Documentary Exploring Russia's Darkest Secret
to Premiere at Sundance Film Festival

MOSCOW, - A fatal bomb blast in a Moscow apartment building
ignites a fury of questions about terrorism, shadow politics, and
post-Soviet intrigue in Disbelief, a
documentary by Andrei Nekrasov, to debut at the 2004 Sundance Film
on January 16.

The bombing in September 1999 of a nine-story working-class apartment
complex in Moscow was quickly blamed on Chechen terrorists. But was
it their crime? Or did the Russian secret service deflect its own
responsibility for the attack on the Chechens to heighten national
fear and hysteria and help Vladimir Putin win the 2000 presidential

Shown through the eyes of two Russian-American sisters whose mother
was killed in the blast, the story of the bombing unfolds with the
suspense and drama of a sophisticated murder mystery. Confronted with
evidence of official conspiracy unearthed by an investigative
reporter, the sisters embark on a journey in space in time to seek
the truth about the most controversial episode of the war on terror.

Shot in cinema veritÎ style in Milwaukee, Moscow, Denver, Washington,
London and the Ural Mountains, and skilfully intercutting archive
footage, news flashes and home videos the film chronicles the agony
of a devastated family swept up in the high-stake politics of the age
of global terrorism. The original soundtrack drawing on the authentic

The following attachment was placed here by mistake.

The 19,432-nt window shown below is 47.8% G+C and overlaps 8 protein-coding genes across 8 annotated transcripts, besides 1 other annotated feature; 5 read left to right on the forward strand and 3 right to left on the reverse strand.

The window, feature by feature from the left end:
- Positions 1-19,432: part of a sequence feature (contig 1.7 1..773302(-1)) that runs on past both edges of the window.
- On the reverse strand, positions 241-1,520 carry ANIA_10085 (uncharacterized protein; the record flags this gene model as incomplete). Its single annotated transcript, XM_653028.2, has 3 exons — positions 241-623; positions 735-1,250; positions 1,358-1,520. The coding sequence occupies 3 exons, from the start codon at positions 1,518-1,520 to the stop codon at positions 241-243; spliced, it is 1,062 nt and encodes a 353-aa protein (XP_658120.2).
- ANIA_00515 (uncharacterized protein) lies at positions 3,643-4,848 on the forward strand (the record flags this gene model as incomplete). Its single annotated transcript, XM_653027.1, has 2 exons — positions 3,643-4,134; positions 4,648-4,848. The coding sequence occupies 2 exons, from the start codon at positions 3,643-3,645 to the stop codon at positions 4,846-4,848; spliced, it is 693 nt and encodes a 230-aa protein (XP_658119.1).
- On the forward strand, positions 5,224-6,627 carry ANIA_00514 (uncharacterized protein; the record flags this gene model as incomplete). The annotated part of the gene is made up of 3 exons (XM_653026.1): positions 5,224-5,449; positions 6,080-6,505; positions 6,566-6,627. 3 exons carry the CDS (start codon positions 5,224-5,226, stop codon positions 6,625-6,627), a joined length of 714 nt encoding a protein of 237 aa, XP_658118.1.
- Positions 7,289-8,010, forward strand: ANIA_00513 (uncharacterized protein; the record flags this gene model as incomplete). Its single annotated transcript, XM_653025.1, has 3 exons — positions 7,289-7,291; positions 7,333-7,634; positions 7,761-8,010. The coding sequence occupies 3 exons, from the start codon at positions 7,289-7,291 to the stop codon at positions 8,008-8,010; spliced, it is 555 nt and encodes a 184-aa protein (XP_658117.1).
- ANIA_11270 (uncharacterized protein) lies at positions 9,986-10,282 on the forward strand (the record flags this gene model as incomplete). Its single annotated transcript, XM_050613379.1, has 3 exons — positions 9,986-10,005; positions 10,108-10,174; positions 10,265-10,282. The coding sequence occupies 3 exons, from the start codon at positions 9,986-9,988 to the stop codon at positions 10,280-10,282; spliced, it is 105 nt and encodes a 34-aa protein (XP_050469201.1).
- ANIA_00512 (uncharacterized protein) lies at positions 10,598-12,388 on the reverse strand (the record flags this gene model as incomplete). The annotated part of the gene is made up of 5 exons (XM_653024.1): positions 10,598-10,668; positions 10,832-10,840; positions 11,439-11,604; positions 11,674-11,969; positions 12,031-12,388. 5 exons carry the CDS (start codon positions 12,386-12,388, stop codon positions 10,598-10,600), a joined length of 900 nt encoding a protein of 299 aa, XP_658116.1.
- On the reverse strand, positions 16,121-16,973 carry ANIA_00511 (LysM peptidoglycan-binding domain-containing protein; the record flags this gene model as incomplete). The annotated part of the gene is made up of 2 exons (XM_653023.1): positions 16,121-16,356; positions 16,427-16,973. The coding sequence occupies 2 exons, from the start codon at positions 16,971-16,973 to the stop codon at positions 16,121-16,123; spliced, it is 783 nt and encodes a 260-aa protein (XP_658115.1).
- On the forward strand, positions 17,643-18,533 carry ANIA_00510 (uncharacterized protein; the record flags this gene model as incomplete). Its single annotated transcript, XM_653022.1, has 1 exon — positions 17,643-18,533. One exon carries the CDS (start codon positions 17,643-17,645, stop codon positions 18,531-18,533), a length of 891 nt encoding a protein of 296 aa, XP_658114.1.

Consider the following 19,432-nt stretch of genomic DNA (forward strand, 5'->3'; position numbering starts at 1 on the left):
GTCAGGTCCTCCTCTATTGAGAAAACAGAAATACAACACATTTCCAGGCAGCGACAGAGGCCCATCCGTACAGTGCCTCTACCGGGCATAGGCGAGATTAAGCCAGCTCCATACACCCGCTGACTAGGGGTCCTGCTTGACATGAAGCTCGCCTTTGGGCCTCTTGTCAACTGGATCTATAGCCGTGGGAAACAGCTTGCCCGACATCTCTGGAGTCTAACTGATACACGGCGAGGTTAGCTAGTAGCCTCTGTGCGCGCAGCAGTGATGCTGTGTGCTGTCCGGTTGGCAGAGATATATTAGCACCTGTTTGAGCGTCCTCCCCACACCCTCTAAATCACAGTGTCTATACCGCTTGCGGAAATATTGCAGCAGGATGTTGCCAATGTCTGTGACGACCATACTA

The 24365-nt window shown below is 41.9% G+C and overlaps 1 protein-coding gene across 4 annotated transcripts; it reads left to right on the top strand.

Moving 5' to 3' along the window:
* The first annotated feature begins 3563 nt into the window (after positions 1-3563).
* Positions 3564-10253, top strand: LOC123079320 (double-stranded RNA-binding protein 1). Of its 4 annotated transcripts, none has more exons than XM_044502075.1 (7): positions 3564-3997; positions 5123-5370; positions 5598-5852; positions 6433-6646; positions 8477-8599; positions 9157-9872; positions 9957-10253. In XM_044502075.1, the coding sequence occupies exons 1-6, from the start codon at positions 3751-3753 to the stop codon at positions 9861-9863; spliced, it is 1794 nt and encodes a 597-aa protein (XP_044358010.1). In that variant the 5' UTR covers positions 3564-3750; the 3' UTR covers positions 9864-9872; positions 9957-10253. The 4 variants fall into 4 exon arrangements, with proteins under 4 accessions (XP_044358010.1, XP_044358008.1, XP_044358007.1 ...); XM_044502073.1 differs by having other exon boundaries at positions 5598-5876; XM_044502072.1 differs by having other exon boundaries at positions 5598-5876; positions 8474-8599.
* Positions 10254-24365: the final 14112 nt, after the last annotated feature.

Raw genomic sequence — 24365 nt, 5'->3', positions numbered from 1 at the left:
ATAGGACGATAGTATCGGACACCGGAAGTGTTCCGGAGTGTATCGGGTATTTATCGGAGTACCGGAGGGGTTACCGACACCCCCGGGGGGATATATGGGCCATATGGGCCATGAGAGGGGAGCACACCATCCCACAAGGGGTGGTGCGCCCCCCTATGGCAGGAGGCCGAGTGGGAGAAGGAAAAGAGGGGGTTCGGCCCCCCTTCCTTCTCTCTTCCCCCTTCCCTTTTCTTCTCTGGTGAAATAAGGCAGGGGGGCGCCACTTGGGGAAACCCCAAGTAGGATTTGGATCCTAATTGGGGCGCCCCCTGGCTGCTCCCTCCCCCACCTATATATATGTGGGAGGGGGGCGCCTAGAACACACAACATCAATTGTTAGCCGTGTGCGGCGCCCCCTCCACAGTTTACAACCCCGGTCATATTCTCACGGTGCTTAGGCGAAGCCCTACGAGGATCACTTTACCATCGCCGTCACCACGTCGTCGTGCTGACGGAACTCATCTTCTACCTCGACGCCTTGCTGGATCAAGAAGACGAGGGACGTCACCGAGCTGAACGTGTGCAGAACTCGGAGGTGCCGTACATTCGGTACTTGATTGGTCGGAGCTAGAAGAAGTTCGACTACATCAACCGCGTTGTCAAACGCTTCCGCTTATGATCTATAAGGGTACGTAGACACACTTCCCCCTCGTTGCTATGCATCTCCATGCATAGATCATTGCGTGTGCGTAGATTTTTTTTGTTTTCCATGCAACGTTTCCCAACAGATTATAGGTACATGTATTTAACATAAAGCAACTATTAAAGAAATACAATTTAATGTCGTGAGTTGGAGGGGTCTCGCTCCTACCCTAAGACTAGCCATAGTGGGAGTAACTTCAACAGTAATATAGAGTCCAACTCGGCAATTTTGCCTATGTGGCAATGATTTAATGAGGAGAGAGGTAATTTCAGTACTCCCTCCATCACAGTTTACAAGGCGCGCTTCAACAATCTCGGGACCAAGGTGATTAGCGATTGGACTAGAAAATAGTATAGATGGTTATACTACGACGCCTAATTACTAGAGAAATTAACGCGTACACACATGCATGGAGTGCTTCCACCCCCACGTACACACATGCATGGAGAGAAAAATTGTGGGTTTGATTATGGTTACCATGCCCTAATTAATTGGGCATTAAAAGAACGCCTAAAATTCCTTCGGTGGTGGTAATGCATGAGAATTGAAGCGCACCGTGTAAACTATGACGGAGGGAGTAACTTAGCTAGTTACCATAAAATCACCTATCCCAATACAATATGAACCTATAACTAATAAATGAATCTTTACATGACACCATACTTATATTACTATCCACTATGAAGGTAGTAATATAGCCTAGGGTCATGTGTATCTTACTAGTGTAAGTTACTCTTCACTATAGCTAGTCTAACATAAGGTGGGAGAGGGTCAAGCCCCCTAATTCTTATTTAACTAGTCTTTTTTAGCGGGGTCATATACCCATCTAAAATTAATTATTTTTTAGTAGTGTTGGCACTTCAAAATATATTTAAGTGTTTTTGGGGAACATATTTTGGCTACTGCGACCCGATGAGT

folk tradition as well as the most eloquent of contemporary Russian
rock music contributes with measured confidence to the overall
emotional impact of the film.

The political context of the story has troubled the film's director
for some time. "Over 40% of the Russians believe that the government
was complicit in the bombing", - said Nekrasov - "I have been
following the controversy from the very first day and I tried to
imagine how the survivors and relatives of the victims felt,
suspecting their own government. Yet I also knew that most survivors
in Moscow were afraid to talk about their suspicions. Then I learned
about two sisters in America whose mother was killed. The experience
of making Disbelief was overwhelming. I learned the classic meaning
of tragedy: through a documentary."

Andrei Nekrasov studied filmmaking in his native St. Petersburg and
later in England. He directed a number of documentaries for British
TV, as well as two award winning feature films. His "Lubov and Other
Nightmares" (2001) won recognition at the Sundance and Berlin
festivals and confirmed his status as a rebel among Russian
filmmakers. In "Disbelief" the director revisits the documentary
genre to deal with a political subject he considers to be vitally

The Sundance Film Festival is universally regarded as the foremost
showcase for independent films. The 2004 program was selected from
thousands of entries from around the world.

Contact for interview with Andrei Nekrasov: